Sup­ply-side time­line

China Daily (Canada) - - ANALYSIS -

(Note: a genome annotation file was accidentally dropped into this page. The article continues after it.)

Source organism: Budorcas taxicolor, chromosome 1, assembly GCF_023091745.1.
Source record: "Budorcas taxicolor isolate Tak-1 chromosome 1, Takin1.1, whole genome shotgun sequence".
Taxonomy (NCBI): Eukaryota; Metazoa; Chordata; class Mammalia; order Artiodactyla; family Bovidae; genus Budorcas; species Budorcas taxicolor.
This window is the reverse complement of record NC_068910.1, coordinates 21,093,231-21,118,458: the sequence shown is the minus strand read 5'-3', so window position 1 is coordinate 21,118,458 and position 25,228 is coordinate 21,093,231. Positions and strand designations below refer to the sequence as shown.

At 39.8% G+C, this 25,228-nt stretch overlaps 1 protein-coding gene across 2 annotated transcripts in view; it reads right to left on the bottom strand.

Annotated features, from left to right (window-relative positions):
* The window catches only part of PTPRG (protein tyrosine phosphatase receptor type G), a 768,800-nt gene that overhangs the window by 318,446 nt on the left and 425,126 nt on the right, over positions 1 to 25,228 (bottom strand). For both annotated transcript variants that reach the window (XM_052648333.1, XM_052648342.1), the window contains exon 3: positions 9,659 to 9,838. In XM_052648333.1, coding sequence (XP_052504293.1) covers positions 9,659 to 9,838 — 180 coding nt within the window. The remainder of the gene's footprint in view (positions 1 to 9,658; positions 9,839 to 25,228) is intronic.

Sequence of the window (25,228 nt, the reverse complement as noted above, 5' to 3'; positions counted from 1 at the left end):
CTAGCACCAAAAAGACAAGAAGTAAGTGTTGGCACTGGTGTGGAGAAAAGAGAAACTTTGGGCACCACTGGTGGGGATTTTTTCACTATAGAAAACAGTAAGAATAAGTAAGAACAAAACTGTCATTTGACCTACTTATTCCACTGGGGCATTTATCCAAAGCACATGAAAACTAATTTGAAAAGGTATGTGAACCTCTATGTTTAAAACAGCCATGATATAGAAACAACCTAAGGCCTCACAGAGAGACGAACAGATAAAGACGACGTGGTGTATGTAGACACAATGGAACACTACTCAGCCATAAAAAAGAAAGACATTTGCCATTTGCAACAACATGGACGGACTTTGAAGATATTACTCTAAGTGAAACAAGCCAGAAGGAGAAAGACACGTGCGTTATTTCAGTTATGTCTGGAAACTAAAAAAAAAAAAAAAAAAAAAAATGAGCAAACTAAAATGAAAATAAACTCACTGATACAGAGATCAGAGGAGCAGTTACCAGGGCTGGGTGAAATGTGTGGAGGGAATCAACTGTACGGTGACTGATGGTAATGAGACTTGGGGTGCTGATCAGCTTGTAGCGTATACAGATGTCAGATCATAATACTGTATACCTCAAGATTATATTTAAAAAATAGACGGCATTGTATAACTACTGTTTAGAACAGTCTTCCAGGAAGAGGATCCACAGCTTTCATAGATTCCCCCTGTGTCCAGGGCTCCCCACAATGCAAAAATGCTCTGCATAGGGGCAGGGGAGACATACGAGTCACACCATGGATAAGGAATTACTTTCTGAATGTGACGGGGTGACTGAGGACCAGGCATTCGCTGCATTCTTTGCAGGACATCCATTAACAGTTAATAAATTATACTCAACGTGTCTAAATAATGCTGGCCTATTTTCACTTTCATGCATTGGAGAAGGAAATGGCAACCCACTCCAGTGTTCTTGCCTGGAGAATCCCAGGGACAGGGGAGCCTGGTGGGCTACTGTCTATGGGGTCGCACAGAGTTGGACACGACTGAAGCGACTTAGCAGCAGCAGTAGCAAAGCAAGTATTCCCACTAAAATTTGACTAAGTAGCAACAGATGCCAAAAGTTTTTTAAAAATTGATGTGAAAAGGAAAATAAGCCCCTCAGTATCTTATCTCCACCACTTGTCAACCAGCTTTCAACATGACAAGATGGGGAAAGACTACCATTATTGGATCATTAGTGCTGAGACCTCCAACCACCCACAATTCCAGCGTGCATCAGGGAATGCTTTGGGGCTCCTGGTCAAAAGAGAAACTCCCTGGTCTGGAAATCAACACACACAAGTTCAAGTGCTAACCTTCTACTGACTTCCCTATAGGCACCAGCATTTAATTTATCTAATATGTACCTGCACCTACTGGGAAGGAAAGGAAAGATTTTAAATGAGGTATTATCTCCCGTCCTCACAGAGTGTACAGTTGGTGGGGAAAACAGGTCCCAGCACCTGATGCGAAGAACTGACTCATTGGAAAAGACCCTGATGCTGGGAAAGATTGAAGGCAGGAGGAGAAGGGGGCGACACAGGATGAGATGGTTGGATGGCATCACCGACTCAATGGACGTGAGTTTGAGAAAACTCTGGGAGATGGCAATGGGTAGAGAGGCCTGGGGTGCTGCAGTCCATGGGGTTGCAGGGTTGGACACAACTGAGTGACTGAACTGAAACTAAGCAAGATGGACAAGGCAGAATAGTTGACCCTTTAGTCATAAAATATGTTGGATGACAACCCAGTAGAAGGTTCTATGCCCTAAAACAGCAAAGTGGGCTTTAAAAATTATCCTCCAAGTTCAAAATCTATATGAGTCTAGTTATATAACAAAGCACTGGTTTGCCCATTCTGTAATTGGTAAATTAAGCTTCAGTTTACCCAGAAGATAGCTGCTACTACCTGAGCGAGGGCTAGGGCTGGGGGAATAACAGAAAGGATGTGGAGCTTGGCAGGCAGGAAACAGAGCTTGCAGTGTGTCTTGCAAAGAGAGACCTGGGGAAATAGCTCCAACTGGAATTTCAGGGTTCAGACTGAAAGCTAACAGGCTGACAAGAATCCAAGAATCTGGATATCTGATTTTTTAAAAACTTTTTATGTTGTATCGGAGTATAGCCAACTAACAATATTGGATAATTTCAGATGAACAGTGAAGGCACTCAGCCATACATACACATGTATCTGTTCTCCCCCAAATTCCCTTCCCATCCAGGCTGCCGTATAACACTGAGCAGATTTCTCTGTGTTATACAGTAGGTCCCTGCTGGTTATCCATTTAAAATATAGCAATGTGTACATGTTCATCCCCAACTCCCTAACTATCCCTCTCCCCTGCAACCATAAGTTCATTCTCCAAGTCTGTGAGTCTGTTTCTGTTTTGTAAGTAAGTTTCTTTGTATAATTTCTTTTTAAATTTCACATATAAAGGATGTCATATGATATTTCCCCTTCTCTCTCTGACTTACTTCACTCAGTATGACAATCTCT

In­tel­lec­tual ori­gins based on the writ­ings of clas­si­cal econ­o­mists Adam Smith and David Hume. Jean-Bap­tiste Say (17671832), in his ATrea­tiseon Po­lit­i­calE­con­omy, came up with Say’s Law, which has been in­ter­preted as “sup­ply cre­ates its own de­mand”. The Chicago school of econ­o­mists in­clud­ing No­bel lau­re­ate Ron­ald Coase and, more fa­mously, Mil­ton Fried­man, chal­lenged the then Key­ne­sian or­tho­doxy of de­mand man­age­ment poli­cies that in­flu­enced much of the think­ing of West­ern gov­ern­ments. They ar­gued that gov­ern­ments should let free mar­kets op­er­ate and that their only role was to con­trol money sup­ply, hence the term mon­e­tarist. There is de­bate about whether the term sup­ply-side eco­nom­ics was first used by the jour­nal­ist Jude Wan­nin­ski or by Her­bert Stein, a for­mer eco­nomic ad­viser to pres­i­dent Richard Nixon. While teach­ing in Cal­i­for­nia, econ­o­mist Arthur Laf­fer de­vel­oped his the­ory, later known as the Laf­fer Curve, which il­lus­trated that tax rev­enues could fall if tax rates rose above a cer­tain point. His work proved highly in­flu­en­tial in the devel­op­ment of Reaganomics. Reaganomics. Ron­ald Rea­gan was elected in 1980 and pur­sued a tax-cutting and dereg­u­la­tion agenda that was largely built on a new sup­ply-side and mon­e­tarist ap­proach. Thatcherism. Bri­tish Prime Min­is­ter Mar­garet Thatcher was in­flu­enced by Aus­trian econ­o­mist Friedrich Hayek, who was not a fan of mod­ern sup­ply-side eco­nom­ics. None­the­less, her curb­ing of trade union pow­ers and pri­va­ti­za­tion of na­tion­al­ized in­dus­tries are seen as sig­nif­i­cant sup­ply-side mea­sures.

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